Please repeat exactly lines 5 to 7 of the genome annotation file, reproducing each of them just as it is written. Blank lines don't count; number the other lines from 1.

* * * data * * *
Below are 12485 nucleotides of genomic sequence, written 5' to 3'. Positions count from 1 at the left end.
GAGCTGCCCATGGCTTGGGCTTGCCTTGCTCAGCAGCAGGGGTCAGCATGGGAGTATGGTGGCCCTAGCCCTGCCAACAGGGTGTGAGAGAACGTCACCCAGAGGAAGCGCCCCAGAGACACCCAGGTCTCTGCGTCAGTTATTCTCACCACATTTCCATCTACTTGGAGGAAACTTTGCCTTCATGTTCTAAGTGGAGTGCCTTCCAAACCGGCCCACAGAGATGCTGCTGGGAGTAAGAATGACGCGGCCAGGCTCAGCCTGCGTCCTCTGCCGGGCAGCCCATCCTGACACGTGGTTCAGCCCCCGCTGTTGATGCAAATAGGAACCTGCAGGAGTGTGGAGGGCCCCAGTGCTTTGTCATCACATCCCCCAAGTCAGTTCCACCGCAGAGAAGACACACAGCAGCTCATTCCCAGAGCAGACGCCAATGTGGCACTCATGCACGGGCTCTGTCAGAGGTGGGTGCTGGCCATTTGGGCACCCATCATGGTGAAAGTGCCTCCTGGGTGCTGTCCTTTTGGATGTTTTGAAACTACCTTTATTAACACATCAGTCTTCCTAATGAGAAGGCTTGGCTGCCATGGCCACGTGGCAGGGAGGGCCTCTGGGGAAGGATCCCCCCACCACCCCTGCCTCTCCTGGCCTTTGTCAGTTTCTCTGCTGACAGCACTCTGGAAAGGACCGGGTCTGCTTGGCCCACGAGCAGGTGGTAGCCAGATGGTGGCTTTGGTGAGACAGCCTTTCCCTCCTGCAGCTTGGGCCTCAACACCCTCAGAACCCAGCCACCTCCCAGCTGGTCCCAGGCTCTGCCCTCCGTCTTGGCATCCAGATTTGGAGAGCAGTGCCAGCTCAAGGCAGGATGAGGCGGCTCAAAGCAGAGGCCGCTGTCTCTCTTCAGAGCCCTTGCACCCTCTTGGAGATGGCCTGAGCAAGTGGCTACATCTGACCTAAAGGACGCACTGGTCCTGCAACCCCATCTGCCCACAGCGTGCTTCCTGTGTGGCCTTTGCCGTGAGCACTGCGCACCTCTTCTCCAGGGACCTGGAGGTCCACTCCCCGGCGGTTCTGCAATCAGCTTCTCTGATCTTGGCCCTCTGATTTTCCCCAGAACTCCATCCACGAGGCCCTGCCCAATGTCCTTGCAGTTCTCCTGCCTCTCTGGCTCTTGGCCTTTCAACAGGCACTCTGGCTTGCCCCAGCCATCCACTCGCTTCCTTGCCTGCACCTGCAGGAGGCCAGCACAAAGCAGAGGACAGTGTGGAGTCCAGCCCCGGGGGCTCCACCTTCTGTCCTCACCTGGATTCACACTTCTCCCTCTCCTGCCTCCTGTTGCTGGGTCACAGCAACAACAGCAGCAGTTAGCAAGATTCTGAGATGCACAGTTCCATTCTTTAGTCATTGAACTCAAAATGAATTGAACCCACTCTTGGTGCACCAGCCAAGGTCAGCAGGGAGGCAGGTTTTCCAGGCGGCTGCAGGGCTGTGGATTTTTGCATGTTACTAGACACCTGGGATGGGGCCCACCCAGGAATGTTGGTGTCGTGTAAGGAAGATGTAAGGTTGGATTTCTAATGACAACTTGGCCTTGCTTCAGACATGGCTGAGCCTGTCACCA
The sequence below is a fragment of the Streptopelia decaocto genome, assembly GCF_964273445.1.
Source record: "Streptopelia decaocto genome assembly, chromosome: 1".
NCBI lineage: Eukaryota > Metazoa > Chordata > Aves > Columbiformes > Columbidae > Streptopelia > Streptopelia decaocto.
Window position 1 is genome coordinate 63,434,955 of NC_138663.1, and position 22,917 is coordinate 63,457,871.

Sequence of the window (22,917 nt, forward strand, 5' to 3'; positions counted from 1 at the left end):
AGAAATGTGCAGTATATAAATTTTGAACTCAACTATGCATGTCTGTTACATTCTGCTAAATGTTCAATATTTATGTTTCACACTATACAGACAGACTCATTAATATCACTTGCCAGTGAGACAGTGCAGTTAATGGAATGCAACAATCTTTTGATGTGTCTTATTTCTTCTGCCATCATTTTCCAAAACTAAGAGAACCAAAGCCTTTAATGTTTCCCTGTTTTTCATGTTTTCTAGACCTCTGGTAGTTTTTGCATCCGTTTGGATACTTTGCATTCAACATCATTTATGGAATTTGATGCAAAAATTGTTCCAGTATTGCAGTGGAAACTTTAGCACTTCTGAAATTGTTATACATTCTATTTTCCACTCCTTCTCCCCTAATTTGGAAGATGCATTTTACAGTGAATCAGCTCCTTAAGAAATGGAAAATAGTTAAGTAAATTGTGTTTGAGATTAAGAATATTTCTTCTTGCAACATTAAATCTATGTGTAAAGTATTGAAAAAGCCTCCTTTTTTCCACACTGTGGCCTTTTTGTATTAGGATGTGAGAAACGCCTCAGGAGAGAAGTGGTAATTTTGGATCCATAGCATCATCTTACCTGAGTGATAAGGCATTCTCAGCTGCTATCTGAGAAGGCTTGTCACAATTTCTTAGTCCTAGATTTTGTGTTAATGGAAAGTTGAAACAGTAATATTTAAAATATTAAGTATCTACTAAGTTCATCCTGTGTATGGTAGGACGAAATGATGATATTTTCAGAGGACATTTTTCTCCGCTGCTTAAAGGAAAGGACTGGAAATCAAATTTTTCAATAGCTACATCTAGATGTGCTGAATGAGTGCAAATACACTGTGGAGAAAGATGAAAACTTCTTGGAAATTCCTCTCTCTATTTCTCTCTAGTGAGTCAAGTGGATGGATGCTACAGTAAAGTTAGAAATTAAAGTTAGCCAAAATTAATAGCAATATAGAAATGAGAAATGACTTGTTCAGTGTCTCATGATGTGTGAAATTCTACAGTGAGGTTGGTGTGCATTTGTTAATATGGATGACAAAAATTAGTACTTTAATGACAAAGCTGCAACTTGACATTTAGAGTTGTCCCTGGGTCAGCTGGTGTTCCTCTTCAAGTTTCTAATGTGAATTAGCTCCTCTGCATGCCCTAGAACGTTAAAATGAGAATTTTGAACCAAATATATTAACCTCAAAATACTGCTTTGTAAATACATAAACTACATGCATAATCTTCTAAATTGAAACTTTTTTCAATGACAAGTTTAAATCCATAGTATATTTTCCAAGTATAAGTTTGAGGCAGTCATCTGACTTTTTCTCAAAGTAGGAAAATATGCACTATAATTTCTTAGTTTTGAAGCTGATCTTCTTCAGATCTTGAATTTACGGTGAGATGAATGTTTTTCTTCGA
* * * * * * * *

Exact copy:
NCBI lineage: Eukaryota > Metazoa > Chordata > Aves > Columbiformes > Columbidae > Streptopelia > Streptopelia decaocto.
Window position 1 is genome coordinate 63,434,955 of NC_138663.1, and position 22,917 is coordinate 63,457,871.

Sequence of the window (22,917 nt, forward strand, 5' to 3'; positions counted from 1 at the left end):